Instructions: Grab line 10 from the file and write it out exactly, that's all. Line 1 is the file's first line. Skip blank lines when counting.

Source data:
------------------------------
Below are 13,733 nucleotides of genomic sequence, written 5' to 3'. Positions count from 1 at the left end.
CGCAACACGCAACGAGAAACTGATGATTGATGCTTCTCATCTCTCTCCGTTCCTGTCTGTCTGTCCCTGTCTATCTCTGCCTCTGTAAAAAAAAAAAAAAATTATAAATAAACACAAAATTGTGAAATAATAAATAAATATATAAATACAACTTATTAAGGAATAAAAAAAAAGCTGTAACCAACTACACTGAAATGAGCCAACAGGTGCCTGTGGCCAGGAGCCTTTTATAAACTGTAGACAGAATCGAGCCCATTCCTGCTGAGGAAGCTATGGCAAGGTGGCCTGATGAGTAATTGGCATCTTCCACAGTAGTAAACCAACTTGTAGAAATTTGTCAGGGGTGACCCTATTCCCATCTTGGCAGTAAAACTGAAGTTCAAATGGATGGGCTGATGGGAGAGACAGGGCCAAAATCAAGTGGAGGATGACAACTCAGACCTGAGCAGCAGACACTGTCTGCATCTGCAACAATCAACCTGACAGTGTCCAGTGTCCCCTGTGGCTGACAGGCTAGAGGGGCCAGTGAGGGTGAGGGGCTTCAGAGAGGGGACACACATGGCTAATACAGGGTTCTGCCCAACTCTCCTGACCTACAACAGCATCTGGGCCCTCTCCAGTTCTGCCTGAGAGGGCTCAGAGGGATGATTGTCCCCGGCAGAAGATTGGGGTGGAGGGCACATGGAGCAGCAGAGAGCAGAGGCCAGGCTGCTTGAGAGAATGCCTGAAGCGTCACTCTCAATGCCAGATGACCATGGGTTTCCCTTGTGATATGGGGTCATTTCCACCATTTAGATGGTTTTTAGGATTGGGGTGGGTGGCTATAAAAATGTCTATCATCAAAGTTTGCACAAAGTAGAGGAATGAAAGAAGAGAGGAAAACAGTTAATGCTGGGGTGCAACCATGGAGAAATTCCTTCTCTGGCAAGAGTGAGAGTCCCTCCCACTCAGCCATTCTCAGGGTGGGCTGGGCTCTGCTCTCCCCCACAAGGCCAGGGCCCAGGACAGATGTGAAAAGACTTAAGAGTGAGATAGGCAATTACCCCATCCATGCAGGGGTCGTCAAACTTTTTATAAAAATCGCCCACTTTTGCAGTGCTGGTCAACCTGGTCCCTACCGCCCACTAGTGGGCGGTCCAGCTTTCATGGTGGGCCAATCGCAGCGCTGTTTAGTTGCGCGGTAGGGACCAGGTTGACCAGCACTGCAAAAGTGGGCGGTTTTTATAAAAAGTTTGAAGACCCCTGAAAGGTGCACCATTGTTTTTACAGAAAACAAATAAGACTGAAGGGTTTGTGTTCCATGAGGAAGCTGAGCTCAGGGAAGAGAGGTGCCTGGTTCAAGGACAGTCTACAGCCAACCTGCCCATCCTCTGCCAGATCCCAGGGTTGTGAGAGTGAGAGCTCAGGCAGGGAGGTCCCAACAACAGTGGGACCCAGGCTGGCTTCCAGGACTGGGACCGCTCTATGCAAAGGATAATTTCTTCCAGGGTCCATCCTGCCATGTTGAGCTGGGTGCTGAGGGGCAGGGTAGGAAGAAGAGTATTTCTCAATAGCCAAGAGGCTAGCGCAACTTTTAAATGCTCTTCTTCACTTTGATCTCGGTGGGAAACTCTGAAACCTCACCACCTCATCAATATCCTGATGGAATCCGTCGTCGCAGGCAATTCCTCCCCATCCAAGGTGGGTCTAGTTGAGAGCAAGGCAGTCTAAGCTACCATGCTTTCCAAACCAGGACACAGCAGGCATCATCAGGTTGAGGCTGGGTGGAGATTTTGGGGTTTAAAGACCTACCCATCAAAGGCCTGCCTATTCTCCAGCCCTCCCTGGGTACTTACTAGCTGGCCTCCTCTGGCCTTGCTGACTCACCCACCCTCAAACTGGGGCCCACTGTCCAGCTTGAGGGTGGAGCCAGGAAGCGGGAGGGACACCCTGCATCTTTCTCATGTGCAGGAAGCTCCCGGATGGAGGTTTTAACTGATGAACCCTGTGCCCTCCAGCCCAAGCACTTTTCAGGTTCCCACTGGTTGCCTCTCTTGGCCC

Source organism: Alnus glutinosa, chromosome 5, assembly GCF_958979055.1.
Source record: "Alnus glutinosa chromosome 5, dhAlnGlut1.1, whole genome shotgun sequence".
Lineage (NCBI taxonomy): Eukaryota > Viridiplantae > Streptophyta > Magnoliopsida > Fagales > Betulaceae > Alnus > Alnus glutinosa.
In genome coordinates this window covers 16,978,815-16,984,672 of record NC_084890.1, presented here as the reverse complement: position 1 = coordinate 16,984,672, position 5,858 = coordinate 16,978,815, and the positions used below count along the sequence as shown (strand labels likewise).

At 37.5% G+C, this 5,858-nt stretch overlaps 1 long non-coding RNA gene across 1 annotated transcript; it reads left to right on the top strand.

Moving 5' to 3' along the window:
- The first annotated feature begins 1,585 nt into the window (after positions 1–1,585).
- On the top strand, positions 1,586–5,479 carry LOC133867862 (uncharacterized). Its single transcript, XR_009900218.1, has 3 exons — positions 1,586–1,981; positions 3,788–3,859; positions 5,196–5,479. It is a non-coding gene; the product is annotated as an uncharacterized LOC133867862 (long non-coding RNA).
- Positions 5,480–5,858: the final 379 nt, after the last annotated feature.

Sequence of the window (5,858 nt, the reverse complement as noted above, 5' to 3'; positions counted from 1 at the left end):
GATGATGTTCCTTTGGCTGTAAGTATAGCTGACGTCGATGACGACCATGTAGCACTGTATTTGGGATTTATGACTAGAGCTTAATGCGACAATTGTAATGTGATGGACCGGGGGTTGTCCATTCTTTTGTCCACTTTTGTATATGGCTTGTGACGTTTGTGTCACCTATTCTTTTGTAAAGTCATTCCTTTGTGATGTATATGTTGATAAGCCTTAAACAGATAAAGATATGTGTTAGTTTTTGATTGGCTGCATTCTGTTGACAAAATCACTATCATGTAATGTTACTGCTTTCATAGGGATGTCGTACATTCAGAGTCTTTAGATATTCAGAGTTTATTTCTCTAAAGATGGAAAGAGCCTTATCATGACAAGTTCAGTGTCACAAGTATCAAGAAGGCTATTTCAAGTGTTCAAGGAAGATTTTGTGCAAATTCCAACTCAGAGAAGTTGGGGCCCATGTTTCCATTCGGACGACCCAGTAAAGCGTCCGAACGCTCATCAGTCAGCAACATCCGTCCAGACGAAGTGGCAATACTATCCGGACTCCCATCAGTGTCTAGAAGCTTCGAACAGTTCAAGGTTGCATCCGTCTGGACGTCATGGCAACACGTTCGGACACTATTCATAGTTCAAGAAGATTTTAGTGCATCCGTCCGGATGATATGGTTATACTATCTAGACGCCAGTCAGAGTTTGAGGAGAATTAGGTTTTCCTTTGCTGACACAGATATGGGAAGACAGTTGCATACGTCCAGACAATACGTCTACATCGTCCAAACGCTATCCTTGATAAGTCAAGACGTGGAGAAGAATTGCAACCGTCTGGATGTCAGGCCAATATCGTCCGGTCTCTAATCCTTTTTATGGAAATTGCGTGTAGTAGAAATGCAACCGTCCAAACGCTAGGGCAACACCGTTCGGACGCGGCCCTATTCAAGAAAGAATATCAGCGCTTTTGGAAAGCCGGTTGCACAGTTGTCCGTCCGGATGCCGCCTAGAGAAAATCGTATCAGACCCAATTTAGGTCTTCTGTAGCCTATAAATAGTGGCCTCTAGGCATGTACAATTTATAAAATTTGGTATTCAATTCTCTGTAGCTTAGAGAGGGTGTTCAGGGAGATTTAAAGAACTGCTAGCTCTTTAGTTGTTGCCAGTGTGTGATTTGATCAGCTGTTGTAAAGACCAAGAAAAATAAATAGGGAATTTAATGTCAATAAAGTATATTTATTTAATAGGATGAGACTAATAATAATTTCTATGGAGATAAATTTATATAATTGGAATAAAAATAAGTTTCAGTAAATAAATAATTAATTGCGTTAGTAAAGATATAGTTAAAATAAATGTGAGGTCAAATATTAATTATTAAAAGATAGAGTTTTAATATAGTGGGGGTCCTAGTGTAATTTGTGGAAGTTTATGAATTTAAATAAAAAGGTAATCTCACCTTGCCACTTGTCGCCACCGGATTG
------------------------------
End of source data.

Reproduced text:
- On the top strand, positions 1,586–5,479 carry LOC133867862 (uncharacterized). Its single transcript, XR_009900218.1, has 3 exons — positions 1,586–1,981; positions 3,788–3,859; positions 5,196–5,479. It is a non-coding gene; the product is annotated as an uncharacterized LOC133867862 (long non-coding RNA).